As Her Documentary Launches, Gretchen Carlson Notes ‘Great Strides’ in Harassment Fight

Lifetime's ‘Breaking the Silence’ checks in with ‘everywoman’ cases in the workplace
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Gretchen Carlson: Breaking the Silence premieres on Lifetime Jan. 14, as Carlson, former Fox News anchor, travels the country to investigate sexual harassment. Carlson also shares her own story, which includes a lawsuit against Roger Ailes, the former CEO and chairman of Fox News who died in 2017.

In the summer of 2016, Carlson filed her lawsuit against Ailes. 21st Century Fox, parent of Fox News, settled the claim for $20 million and issued an apology.

In the fall of 2017, the NY Times portrayed entertainment mogul Harvey Weinstein’s long history of sexual misconduct.

“I think we’ve made great strides,” Carlson told B&C. “It’s a complicated web we’re trying to solve.”

Carlson’s book Be Fierce: Stop Harassment and Take Your Power Back came out in October 2017. She describes the book as a collection of “everywoman stories” related to harassment. She said Lifetime approached with a production deal offer. “Lifetime wanted to capture these everywoman stories and put them on national TV,” said Carlson.

Lifetime shook things up with the documentary Surviving R. Kelly, which debuted Jan. 3. Carlson said Breaking the Silence aims to ride that project’s momentum. “They’re hoping similar changes come out of mine,” she said.

When her Lifetime project was announced last year, Carlson commented, “It has now been confirmed that our voices are amplified and actually get heard when we stand together, and I am proud to partner with Lifetime to make change happen by presenting the heartbreaking, but previously untold, stories of everyday working women. We need to shine a light on the predators and their enablers, rather than ostracizing and blacklisting the innocent victims whose dreams and careers have been destroyed. I’m grateful for the opportunity to collaborate with A+E Networks on this important project.”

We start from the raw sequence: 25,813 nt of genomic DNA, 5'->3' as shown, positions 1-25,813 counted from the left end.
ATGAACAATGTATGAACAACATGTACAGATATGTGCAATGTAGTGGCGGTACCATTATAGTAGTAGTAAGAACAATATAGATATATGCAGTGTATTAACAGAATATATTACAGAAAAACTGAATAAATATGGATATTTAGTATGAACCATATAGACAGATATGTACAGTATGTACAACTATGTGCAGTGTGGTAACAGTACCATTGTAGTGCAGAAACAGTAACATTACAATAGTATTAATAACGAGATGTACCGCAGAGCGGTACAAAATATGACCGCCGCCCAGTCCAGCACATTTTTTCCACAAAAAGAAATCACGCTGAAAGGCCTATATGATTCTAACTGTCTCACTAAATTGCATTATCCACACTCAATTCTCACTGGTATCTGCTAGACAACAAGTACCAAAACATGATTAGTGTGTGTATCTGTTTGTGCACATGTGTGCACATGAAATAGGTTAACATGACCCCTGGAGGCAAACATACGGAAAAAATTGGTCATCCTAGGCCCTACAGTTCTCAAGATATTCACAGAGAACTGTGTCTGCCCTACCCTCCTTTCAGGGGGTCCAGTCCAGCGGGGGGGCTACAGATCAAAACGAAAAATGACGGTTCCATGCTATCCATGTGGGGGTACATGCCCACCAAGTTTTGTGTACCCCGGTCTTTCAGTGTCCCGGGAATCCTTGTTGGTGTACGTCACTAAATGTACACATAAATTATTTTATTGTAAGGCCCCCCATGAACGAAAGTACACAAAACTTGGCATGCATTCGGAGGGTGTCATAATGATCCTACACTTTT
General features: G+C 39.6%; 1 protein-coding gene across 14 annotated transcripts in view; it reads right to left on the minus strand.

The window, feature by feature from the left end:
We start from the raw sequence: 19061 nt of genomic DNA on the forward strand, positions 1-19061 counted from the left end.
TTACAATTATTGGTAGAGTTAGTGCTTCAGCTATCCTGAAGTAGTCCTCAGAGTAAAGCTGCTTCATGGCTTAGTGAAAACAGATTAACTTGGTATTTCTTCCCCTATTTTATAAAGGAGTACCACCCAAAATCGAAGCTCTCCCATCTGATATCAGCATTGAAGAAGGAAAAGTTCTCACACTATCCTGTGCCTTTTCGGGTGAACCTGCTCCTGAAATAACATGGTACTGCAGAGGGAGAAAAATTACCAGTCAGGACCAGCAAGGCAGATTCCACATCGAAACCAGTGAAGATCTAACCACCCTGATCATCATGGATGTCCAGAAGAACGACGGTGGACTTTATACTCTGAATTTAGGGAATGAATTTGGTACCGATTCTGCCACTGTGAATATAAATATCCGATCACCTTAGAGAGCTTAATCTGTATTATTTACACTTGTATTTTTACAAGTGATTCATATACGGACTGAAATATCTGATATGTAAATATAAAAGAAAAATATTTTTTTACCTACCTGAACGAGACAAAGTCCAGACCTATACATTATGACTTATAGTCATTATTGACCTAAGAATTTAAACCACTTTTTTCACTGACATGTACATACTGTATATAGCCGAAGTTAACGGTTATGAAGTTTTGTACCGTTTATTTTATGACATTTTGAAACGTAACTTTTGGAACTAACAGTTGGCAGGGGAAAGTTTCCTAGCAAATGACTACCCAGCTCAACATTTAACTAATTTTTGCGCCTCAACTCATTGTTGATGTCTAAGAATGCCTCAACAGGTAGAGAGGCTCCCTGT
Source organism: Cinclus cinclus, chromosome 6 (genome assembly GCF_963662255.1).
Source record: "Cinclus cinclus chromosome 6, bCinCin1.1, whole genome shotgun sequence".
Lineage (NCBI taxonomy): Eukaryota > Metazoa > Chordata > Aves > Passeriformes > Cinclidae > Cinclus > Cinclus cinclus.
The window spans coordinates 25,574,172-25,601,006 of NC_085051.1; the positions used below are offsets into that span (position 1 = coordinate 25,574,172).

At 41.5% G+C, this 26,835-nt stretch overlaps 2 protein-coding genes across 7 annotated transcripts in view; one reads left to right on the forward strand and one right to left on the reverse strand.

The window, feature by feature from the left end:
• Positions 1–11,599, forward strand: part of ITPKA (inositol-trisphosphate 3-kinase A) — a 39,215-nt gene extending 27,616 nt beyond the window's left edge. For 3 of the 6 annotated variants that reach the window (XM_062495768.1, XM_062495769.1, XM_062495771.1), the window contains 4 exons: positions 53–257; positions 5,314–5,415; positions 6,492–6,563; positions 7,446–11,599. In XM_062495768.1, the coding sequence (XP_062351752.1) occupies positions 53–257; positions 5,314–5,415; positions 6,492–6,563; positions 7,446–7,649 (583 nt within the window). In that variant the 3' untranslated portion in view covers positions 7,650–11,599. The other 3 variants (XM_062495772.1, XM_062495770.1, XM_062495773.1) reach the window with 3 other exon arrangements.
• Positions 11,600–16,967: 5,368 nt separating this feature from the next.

Carlson gives Lifetime credit for airing impactful non fiction. “They’re brave enough to do this kind of programming,” she said.

Steve Ascher, VP of A+E Originals, called Carlson “a trusted, courageous journalist and a tireless advocate for women from all walks of life.”

Carlson also tackled sexual harassment in the Epix documentary series America Divided.

She joined Fox News in 2005 and departed before filing her lawsuit in 2016.

After Carlson’s lawsuit, dozens of women came forward with their own accounts of harassment related to Roger Ailes. Carlson calls the lawsuit “the most difficult decision I’ve made in my life,” but one that she never doubted was the right move. “I never had any hesitation about doing what I did,” she added.

The documentary sees Carlson addressing the workplace harassment issues with the victims’ employers, which include McDonald’s and a fire department. “We travel to various cities and demand answers,” she said.

Carlson is pushing for more sophisticated harassment training in the workplace, and the demise of arbitration clauses in employee contracts, which mean the employee cannot sue their employer for harassment. She credits Microsoft for getting rid of the clauses.

Carlson said she wouldn’t mind cloning herself in her efforts to eradicate harassment. “There’s still a tremendous amount of work to be done,” she noted.

Fox News and its culture under Ailes is the topic of multiple TV and film projects. Showtime will air the series The Loudest Voice in the Room, based on Gabriel Sherman’s book, with Russell Crowe playing Ailes. A film project will see Carlson played by Nicole Kidman, according to published reports.

Carlson said she’ll watch. “My only hope with those projects,” she said, “is that they’re accurate.”

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